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The International Journal of Ecopsychology (IJE)

Abstract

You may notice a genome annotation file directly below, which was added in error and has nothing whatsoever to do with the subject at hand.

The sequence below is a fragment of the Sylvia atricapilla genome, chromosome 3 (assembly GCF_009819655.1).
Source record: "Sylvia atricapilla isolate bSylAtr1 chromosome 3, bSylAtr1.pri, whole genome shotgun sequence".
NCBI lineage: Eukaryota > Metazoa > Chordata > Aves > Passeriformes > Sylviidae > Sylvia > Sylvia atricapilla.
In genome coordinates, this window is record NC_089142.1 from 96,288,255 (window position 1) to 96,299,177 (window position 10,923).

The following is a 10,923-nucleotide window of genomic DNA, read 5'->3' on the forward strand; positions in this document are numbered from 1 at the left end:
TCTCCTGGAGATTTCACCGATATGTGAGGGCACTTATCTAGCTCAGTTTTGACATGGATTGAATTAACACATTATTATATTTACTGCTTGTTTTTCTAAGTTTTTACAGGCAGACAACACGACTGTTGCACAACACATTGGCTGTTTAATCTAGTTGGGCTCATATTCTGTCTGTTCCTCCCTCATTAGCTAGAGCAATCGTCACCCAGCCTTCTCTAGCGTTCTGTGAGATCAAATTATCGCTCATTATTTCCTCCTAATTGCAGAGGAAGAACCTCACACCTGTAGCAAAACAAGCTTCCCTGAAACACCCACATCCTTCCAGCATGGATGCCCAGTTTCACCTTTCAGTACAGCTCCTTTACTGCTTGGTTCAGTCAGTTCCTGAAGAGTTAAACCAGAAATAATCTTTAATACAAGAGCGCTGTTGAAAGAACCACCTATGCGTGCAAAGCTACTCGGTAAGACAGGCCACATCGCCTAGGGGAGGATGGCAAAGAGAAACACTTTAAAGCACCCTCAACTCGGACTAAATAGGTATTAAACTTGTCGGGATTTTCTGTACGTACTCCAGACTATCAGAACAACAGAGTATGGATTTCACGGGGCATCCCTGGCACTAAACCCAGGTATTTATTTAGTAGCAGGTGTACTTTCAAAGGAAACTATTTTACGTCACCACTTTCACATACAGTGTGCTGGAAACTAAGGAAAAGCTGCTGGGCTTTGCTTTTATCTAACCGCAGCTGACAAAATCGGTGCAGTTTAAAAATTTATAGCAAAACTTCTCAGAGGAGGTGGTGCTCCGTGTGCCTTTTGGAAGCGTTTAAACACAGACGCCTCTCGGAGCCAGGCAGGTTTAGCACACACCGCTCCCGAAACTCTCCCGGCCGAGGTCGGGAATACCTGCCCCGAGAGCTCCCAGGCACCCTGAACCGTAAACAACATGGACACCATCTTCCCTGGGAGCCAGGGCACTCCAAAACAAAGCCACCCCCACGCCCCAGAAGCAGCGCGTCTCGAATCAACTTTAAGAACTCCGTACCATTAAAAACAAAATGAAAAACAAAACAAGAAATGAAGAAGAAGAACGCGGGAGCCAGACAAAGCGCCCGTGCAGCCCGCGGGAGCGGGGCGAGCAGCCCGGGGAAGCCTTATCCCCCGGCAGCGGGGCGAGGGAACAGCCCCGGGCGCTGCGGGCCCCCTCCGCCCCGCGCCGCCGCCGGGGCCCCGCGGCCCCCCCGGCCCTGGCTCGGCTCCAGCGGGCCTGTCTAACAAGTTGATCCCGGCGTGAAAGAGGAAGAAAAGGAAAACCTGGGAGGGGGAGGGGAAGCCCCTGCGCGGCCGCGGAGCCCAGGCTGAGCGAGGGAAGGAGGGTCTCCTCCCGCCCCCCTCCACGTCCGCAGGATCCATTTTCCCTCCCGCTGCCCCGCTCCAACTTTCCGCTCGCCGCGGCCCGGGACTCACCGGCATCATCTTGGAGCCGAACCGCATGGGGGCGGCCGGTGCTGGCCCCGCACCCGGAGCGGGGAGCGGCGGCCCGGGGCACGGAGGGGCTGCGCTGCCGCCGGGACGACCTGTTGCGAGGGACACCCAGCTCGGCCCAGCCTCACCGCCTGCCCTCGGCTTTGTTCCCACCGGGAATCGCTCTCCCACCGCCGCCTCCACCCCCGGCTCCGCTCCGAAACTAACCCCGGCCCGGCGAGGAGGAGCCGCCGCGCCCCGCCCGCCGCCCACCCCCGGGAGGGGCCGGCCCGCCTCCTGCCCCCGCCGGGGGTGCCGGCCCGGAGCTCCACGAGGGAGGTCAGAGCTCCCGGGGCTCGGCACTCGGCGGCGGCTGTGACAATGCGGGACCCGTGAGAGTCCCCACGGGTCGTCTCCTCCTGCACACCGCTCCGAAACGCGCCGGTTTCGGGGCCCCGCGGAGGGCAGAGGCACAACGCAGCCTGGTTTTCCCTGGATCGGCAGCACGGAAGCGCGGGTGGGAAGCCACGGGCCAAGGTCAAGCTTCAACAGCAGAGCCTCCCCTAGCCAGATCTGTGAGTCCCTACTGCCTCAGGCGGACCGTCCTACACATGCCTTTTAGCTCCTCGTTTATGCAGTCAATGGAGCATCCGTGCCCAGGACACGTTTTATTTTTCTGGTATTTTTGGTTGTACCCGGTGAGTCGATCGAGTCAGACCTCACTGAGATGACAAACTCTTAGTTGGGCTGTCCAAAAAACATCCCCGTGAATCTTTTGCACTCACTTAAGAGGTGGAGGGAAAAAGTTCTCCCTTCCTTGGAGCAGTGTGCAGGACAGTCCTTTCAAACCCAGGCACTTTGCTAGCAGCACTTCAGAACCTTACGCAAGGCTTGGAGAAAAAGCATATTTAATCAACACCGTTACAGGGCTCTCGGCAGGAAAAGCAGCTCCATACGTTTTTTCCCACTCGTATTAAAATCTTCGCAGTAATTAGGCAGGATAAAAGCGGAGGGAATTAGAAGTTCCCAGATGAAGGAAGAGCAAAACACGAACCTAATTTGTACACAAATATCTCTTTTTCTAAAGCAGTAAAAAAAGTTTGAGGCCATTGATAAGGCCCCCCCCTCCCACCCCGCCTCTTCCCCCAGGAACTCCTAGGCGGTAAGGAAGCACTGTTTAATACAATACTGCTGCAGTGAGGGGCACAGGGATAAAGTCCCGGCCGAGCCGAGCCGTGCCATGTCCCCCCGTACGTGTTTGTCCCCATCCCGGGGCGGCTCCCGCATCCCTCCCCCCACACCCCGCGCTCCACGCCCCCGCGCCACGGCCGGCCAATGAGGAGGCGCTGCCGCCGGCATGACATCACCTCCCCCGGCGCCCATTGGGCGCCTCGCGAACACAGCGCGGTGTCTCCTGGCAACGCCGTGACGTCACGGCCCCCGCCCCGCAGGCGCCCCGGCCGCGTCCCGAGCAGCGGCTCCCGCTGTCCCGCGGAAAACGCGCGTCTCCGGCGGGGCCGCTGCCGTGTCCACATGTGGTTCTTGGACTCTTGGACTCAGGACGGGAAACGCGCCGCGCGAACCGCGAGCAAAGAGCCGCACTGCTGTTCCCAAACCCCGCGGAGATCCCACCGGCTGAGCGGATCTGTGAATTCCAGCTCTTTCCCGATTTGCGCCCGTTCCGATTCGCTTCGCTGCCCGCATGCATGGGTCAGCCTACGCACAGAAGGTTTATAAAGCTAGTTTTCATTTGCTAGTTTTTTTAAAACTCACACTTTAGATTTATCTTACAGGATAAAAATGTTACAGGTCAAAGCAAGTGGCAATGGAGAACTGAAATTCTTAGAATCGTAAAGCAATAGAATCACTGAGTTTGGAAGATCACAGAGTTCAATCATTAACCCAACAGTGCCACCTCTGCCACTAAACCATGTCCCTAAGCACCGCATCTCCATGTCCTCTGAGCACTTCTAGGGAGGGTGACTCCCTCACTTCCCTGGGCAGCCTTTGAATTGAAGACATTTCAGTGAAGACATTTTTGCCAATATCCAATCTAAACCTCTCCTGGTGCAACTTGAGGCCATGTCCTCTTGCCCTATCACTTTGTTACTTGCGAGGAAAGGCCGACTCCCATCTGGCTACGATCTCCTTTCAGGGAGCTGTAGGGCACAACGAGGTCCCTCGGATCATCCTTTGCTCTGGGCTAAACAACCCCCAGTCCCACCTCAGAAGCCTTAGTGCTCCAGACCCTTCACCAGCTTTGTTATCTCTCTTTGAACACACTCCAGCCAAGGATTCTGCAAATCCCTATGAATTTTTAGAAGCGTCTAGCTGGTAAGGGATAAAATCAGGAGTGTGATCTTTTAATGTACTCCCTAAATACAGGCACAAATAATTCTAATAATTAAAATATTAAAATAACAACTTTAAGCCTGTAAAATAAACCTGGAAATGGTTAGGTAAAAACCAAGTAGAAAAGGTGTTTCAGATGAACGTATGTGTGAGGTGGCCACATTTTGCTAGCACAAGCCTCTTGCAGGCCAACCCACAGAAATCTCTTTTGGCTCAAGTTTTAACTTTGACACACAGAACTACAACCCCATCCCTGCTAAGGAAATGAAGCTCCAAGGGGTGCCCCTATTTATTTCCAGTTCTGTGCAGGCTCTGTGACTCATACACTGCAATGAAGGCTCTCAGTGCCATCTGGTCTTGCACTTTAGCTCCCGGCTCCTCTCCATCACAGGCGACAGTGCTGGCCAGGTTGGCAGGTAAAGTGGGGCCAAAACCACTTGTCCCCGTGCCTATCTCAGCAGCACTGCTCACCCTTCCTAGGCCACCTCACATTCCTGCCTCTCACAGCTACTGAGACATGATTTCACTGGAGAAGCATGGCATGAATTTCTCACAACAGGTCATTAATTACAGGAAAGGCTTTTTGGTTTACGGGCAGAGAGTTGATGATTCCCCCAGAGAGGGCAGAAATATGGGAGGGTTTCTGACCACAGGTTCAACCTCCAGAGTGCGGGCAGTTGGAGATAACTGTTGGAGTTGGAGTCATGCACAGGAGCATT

Twenty years into the 21st Century, a sizable swath of the world populace thinks, makes decisions, and defines itself in a conflicted and contradictory chimera. Millions of individuals make use of cutting-edge technologies while simultaneously throwing salt over their shoulders and consulting with the local ‘healer’ about any number of illnesses--to caricaturize, a sort of medieval-thinker-tech-savvy orientation. It is here affirmed that the practical consequences of this agentic amalgamation, modes of thinking, and “being in the world” are counterproductive at best and self-defeating at worst, resulting in much uncertainty and leading to, for example, mixed messages in public health approaches and responses with respect to Covid-19. If this was a case of a simple anachronism, a back-to-the-land movement without technology, it would not be disturbing at all. This agentic amalgamation may be important in formulating what it means to be ‘human’ in rapidly changing contemporary societies long after the Coronavirus pandemic slows or stops.

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